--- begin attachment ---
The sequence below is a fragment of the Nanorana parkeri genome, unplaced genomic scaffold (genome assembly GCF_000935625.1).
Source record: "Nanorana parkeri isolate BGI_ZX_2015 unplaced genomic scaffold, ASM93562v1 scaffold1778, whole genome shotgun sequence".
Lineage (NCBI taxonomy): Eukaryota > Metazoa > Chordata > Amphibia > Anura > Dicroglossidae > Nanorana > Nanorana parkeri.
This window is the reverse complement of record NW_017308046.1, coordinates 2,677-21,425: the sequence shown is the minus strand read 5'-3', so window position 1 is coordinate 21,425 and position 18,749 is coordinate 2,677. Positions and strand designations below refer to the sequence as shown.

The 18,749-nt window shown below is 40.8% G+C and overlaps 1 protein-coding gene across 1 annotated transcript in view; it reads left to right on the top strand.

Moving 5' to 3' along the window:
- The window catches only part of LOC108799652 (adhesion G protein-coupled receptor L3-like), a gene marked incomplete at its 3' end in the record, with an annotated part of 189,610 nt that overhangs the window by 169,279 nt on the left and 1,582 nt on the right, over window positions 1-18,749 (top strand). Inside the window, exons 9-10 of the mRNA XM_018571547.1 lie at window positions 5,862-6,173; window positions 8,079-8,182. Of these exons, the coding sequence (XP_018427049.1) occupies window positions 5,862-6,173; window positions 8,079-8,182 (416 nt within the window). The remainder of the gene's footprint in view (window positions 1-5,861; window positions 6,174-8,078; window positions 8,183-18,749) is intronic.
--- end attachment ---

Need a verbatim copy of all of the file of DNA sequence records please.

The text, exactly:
The sequence below is a fragment of the Nanorana parkeri genome, unplaced genomic scaffold (genome assembly GCF_000935625.1).
Source record: "Nanorana parkeri isolate BGI_ZX_2015 unplaced genomic scaffold, ASM93562v1 scaffold1778, whole genome shotgun sequence".
Lineage (NCBI taxonomy): Eukaryota > Metazoa > Chordata > Amphibia > Anura > Dicroglossidae > Nanorana > Nanorana parkeri.
This window is the reverse complement of record NW_017308046.1, coordinates 2,677-21,425: the sequence shown is the minus strand read 5'-3', so window position 1 is coordinate 21,425 and position 18,749 is coordinate 2,677. Positions and strand designations below refer to the sequence as shown.

The 18,749-nt window shown below is 40.8% G+C and overlaps 1 protein-coding gene across 1 annotated transcript in view; it reads left to right on the top strand.

Moving 5' to 3' along the window:
- The window catches only part of LOC108799652 (adhesion G protein-coupled receptor L3-like), a gene marked incomplete at its 3' end in the record, with an annotated part of 189,610 nt that overhangs the window by 169,279 nt on the left and 1,582 nt on the right, over window positions 1-18,749 (top strand). Inside the window, exons 9-10 of the mRNA XM_018571547.1 lie at window positions 5,862-6,173; window positions 8,079-8,182. Of these exons, the coding sequence (XP_018427049.1) occupies window positions 5,862-6,173; window positions 8,079-8,182 (416 nt within the window). The remainder of the gene's footprint in view (window positions 1-5,861; window positions 6,174-8,078; window positions 8,183-18,749) is intronic.